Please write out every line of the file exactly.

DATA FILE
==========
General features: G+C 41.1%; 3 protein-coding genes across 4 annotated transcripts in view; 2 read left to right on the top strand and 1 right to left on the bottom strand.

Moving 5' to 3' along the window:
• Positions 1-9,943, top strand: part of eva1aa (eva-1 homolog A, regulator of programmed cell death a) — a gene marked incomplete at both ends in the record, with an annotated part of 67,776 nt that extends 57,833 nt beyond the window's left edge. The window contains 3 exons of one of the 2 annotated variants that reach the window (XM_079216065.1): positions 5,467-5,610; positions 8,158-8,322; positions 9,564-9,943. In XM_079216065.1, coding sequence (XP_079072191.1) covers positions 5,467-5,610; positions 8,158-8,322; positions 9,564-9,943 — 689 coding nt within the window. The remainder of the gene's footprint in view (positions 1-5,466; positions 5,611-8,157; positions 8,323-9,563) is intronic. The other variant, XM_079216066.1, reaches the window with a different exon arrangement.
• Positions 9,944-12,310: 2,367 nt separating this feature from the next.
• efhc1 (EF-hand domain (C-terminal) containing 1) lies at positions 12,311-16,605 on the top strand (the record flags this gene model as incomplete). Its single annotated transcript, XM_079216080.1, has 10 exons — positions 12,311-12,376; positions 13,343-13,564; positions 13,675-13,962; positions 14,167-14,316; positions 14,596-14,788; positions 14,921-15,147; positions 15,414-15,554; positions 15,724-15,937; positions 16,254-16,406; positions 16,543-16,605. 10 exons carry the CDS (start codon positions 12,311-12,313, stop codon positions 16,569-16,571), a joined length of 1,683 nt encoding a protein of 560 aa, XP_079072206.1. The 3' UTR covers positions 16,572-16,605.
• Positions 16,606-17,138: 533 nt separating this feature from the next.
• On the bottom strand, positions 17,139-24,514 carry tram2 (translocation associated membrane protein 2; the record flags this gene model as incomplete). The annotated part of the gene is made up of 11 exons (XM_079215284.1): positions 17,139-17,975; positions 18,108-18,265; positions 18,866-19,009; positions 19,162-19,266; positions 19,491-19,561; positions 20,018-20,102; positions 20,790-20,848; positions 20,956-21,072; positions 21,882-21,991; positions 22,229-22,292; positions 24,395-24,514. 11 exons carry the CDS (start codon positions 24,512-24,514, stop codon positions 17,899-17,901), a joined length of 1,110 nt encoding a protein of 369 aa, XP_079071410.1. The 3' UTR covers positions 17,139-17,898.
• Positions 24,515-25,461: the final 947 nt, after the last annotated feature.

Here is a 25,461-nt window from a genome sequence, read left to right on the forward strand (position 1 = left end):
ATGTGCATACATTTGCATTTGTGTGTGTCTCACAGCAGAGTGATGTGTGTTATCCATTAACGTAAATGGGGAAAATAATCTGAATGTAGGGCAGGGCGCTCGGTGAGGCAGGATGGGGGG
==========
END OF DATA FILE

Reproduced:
General features: G+C 41.1%; 3 protein-coding genes across 4 annotated transcripts in view; 2 read left to right on the top strand and 1 right to left on the bottom strand.

Moving 5' to 3' along the window:
• Positions 1-9,943, top strand: part of eva1aa (eva-1 homolog A, regulator of programmed cell death a) — a gene marked incomplete at both ends in the record, with an annotated part of 67,776 nt that extends 57,833 nt beyond the window's left edge. The window contains 3 exons of one of the 2 annotated variants that reach the window (XM_079216065.1): positions 5,467-5,610; positions 8,158-8,322; positions 9,564-9,943. In XM_079216065.1, coding sequence (XP_079072191.1) covers positions 5,467-5,610; positions 8,158-8,322; positions 9,564-9,943 — 689 coding nt within the window. The remainder of the gene's footprint in view (positions 1-5,466; positions 5,611-8,157; positions 8,323-9,563) is intronic. The other variant, XM_079216066.1, reaches the window with a different exon arrangement.
• Positions 9,944-12,310: 2,367 nt separating this feature from the next.
• efhc1 (EF-hand domain (C-terminal) containing 1) lies at positions 12,311-16,605 on the top strand (the record flags this gene model as incomplete). Its single annotated transcript, XM_079216080.1, has 10 exons — positions 12,311-12,376; positions 13,343-13,564; positions 13,675-13,962; positions 14,167-14,316; positions 14,596-14,788; positions 14,921-15,147; positions 15,414-15,554; positions 15,724-15,937; positions 16,254-16,406; positions 16,543-16,605. 10 exons carry the CDS (start codon positions 12,311-12,313, stop codon positions 16,569-16,571), a joined length of 1,683 nt encoding a protein of 560 aa, XP_079072206.1. The 3' UTR covers positions 16,572-16,605.
• Positions 16,606-17,138: 533 nt separating this feature from the next.
• On the bottom strand, positions 17,139-24,514 carry tram2 (translocation associated membrane protein 2; the record flags this gene model as incomplete). The annotated part of the gene is made up of 11 exons (XM_079215284.1): positions 17,139-17,975; positions 18,108-18,265; positions 18,866-19,009; positions 19,162-19,266; positions 19,491-19,561; positions 20,018-20,102; positions 20,790-20,848; positions 20,956-21,072; positions 21,882-21,991; positions 22,229-22,292; positions 24,395-24,514. 11 exons carry the CDS (start codon positions 24,512-24,514, stop codon positions 17,899-17,901), a joined length of 1,110 nt encoding a protein of 369 aa, XP_079071410.1. The 3' UTR covers positions 17,139-17,898.
• Positions 24,515-25,461: the final 947 nt, after the last annotated feature.

Here is a 25,461-nt window from a genome sequence, read left to right on the forward strand (position 1 = left end):
ATGTGCATACATTTGCATTTGTGTGTGTCTCACAGCAGAGTGATGTGTGTTATCCATTAACGTAAATGGGGAAAATAATCTGAATGTAGGGCAGGGCGCTCGGTGAGGCAGGATGGGGGG